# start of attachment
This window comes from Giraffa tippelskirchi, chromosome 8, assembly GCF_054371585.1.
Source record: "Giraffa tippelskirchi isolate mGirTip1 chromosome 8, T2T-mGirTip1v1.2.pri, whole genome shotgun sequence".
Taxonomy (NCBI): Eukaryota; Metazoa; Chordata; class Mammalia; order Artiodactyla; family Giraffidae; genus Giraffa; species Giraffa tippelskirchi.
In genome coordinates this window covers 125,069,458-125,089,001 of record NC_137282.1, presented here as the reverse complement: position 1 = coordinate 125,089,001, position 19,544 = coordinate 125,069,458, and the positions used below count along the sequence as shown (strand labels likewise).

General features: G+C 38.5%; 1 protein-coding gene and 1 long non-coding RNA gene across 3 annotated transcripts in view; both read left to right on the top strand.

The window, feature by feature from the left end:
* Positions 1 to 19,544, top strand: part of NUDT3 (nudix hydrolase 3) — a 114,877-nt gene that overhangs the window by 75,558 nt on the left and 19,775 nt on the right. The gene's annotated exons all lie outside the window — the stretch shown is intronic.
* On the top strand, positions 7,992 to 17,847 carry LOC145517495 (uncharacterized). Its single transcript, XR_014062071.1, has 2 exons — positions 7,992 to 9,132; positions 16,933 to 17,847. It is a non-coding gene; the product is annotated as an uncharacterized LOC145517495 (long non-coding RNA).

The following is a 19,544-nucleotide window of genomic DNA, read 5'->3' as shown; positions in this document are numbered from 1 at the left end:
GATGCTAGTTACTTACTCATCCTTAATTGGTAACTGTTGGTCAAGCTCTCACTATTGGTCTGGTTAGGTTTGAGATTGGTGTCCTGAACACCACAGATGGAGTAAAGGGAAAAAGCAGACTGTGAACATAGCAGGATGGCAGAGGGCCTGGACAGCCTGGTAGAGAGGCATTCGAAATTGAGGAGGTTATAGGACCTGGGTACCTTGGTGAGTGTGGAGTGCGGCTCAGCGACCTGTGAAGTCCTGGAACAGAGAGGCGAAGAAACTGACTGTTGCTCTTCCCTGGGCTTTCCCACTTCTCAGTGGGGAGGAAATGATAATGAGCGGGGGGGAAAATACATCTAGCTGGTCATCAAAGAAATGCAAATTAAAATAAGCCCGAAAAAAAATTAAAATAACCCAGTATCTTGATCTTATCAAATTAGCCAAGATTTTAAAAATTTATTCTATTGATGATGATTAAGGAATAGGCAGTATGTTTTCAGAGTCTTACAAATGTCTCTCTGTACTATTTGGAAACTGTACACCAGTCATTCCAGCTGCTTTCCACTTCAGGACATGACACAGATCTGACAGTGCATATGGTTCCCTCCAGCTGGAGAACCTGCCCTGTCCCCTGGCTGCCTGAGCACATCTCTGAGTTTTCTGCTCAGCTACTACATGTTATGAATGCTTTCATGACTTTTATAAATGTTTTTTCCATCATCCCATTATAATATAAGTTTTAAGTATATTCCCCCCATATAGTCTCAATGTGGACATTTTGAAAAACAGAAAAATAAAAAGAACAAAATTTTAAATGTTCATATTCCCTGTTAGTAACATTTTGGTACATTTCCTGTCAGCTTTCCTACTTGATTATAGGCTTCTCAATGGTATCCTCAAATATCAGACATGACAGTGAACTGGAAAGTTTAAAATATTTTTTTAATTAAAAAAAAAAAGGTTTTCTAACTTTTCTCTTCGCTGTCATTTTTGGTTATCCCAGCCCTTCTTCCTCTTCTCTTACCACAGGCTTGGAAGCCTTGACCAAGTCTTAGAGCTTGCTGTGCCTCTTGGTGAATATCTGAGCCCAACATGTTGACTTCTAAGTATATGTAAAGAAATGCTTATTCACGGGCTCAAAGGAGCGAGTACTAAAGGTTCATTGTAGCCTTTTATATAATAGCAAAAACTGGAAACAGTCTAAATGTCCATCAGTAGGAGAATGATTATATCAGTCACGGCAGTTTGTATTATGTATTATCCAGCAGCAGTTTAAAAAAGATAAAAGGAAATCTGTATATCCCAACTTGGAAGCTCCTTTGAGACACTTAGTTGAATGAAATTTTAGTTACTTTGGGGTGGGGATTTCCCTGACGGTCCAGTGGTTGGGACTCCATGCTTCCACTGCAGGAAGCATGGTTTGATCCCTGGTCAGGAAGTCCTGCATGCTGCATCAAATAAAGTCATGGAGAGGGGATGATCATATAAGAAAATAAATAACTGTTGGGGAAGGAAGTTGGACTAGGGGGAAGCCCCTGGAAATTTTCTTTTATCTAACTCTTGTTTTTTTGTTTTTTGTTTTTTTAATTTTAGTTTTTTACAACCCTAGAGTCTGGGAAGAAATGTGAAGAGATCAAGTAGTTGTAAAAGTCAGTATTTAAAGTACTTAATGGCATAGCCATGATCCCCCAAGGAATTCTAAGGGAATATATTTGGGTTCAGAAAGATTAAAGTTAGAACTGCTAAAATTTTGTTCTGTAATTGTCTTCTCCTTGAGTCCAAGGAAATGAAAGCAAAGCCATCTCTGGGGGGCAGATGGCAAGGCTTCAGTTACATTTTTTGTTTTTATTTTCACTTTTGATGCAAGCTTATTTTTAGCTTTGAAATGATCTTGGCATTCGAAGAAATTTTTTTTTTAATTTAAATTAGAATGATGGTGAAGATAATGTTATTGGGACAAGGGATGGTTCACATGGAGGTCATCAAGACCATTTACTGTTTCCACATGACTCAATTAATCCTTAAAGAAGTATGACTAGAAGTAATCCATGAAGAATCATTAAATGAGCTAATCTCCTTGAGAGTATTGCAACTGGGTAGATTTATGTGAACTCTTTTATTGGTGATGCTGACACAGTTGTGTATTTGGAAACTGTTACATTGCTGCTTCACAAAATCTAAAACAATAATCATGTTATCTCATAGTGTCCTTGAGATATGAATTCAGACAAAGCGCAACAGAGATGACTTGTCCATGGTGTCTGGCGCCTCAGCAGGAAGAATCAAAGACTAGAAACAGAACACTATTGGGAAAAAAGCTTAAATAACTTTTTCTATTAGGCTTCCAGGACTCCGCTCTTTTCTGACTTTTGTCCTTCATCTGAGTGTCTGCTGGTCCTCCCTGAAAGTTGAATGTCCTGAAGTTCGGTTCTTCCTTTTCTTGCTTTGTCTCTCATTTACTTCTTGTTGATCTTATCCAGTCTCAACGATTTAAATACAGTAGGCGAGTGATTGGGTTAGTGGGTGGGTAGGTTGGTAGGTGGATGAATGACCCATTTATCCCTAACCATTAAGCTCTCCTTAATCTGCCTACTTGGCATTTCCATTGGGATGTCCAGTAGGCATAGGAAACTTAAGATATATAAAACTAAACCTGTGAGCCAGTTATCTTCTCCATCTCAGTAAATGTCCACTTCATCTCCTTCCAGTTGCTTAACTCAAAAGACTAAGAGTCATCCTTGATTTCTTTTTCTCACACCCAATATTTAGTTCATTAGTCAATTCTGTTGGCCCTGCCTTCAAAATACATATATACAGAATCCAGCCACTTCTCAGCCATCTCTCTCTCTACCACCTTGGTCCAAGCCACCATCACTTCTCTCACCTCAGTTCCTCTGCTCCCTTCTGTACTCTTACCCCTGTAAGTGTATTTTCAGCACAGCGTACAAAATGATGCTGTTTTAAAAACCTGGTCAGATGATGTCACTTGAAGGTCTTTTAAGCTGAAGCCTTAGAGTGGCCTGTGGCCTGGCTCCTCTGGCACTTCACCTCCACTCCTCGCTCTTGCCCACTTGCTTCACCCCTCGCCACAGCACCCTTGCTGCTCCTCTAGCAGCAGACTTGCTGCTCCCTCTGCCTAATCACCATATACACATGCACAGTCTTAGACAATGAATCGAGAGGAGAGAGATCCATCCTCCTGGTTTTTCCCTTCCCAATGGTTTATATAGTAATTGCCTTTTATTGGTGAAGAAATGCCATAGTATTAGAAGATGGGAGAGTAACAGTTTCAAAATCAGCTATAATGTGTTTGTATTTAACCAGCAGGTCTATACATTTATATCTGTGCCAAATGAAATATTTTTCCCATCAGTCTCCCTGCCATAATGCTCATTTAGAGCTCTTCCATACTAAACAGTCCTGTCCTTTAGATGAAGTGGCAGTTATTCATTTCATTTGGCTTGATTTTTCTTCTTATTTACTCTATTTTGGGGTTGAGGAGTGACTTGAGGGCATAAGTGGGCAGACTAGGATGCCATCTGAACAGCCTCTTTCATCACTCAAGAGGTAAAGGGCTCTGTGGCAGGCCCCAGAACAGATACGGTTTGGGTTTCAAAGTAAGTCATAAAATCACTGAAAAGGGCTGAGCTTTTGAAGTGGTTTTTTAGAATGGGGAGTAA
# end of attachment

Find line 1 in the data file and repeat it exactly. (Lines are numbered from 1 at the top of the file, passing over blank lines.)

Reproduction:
This window comes from Giraffa tippelskirchi, chromosome 8, assembly GCF_054371585.1.